The day after the inauguration, Maldonians recognized each other as they traveled the subway to congregate with an estimated crowd of 175,000 at Boston Common followed by a march for unity, in protest of the new president and anticipated policy changes.
On Jan. 21, 2017, many Maldonians rallied at the Boston Women’s March for America, representing their families and community groups. People packed the MBTA Orange Line cars at Oak Grove and Malden Center. They admired each other’s signs, took photos, shared smiles and geared up for the day.
On the train platform, Helen Weitz said she was there to march against President Donald Trump’s disrespect towards women and other cultures. She expressed shock at the electoral results and that attending the march was for self-healing.
Maria David, another protester, agreed with Weitz’s comments.
“I don’t agree with his politics or rhetoric. That has angered me. But, I don’t want to be angry. I want to move past that. I am hoping that this march helps us to unite and become more of a healing community,” David said. “Secondly, I hope that this spurs more activism throughout the country in defiance of his language. I hope that communities come together and oppose his views on the world. We need to continue to do this, that this is not a one day thing, that it is a continuum.”
Erin Gannon said that she was marching “because I am disgusted with the cultural message that is happening right now and I want everyone, but especially young people, to know that this is not how everyone feels and that there is a huge force of people who disagree with the racist, misogynist messages that have been coming out.”
Bike to the Sea president and former School Committee member Steve Winslow said he was concerned about Donald Trump’s disrespectful language towards so many people in our country and how undemocratic some of his ideas are.
“We need to unite and we need to be sure that Republicans and the administration understand that we need to work together as a country and preserve democracy. We did not elect a king. This march will show that there are a lot of people who are not satisfied,” Winslow said.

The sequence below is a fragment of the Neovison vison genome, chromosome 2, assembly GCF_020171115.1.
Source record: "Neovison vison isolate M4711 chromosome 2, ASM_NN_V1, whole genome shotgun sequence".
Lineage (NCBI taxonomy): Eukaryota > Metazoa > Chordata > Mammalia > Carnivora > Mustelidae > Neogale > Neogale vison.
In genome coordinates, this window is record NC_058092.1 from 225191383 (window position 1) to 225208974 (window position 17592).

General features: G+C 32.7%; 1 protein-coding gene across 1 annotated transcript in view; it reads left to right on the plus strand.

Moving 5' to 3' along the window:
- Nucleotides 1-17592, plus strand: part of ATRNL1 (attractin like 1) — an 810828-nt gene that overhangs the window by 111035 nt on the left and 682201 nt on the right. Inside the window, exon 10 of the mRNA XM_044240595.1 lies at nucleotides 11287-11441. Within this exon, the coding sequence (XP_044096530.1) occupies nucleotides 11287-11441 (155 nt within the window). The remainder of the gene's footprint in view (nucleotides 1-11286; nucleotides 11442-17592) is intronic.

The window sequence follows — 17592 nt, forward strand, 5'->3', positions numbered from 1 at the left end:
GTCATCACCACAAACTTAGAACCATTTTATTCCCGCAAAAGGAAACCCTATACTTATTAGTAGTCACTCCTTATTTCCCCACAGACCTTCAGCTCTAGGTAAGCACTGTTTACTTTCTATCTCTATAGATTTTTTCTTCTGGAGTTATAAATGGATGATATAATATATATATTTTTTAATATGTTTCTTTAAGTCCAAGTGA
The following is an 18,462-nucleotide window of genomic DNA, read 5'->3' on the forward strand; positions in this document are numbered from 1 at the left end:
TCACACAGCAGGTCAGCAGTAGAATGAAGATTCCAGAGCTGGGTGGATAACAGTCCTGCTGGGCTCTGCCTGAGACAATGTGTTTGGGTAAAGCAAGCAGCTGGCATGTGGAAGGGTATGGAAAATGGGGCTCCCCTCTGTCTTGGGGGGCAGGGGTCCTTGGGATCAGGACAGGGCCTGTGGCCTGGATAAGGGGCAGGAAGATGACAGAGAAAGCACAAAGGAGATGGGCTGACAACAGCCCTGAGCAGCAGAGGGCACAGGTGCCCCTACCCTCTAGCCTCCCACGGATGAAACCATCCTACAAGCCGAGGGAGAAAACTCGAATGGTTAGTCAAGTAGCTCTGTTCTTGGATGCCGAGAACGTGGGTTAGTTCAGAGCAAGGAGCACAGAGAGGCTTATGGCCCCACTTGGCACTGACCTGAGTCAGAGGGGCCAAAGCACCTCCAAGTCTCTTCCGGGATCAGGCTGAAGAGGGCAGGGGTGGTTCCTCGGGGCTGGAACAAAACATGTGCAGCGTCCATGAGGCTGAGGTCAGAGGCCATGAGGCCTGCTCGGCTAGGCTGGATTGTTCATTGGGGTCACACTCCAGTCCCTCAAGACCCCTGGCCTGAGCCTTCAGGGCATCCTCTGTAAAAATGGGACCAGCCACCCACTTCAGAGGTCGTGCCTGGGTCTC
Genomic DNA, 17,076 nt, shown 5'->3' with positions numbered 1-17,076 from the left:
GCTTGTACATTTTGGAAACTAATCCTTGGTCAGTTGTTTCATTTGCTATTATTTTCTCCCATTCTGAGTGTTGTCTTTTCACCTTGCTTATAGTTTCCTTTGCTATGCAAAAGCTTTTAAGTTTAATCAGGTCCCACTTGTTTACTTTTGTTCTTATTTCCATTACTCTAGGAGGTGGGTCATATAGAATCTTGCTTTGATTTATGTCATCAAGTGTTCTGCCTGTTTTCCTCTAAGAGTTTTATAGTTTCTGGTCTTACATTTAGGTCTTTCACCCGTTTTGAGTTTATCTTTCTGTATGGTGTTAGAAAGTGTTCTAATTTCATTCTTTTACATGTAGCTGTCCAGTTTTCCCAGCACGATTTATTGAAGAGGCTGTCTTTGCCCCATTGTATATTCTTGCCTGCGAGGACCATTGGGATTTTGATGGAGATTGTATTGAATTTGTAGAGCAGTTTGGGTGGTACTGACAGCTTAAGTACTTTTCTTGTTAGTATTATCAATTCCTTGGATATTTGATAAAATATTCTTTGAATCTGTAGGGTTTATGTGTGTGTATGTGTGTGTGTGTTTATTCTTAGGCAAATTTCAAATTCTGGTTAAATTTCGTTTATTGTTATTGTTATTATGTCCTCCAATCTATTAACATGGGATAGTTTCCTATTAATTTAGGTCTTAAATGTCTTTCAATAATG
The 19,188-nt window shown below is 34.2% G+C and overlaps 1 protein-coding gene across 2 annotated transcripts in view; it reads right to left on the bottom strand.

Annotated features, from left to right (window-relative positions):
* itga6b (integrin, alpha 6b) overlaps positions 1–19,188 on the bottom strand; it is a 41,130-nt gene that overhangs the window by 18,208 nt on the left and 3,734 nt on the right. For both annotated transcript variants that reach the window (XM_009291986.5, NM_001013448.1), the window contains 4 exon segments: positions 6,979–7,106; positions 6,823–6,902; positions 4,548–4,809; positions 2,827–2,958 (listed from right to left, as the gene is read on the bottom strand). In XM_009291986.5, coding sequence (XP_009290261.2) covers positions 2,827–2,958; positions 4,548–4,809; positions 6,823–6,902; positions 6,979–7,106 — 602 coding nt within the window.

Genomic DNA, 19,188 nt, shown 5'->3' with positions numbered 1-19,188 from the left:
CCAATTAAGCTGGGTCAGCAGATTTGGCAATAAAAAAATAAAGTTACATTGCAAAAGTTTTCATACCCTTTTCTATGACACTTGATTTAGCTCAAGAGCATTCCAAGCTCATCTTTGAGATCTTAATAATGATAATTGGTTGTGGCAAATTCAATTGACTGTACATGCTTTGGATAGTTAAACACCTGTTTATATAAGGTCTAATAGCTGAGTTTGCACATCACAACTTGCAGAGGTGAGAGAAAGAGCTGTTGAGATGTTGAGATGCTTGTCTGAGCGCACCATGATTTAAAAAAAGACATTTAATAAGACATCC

At Downtown Crossing, Neighborhood View met up with Souad Akib and Rhahma Amal Masoud from the American Association of Arab Women, based in Malden. Masoud stated that she was marching “to fight for women’s rights.” Akib added that they marched “for love, peace and unity. That’s all what we want.” When asked how the march will have an effect when they come back to Malden, Akib replied, “When we come back to Malden, we have our International Women’s Day coming up and we’re going to work even harder to be all one for the Malden community.”
The Malden Democratic City Committee reunited under a Malden sign on the Boston Common. Julia Hall, a college freshman, said she was there to support equal rights for women. Hall added that protesters needed to make some things clear to the new president.
“Trump is the president and there is nothing we can change about that,” Hall said. “But, we have to make an impression upon him that we deserve our national rights that this country was founded on. While he may view certain groups as lower, we are not. We are humans. We deserve the respect that he feels he is entitled to. We are going to stand up for ourselves.”
Neighborhood View is reaching out to the Malden groups and individuals who participated in this rally that we did not have a chance to talk to because of the large crowd. More stories from the historical Boston Women’s March 2017 will emerge as time goes on. If you participated, send us your stories, thoughts and reflections. We also welcome thoughtful reflection from Malden folks who hold opposing views to the marchers. Rather than use the comments section, email us at firstname.lastname@example.org and include your full name.
– Article by Karen Buck and Anne D’Urso-Rose, with reporting help from Ose Schwab. Thanks to everyone who contributed photos.
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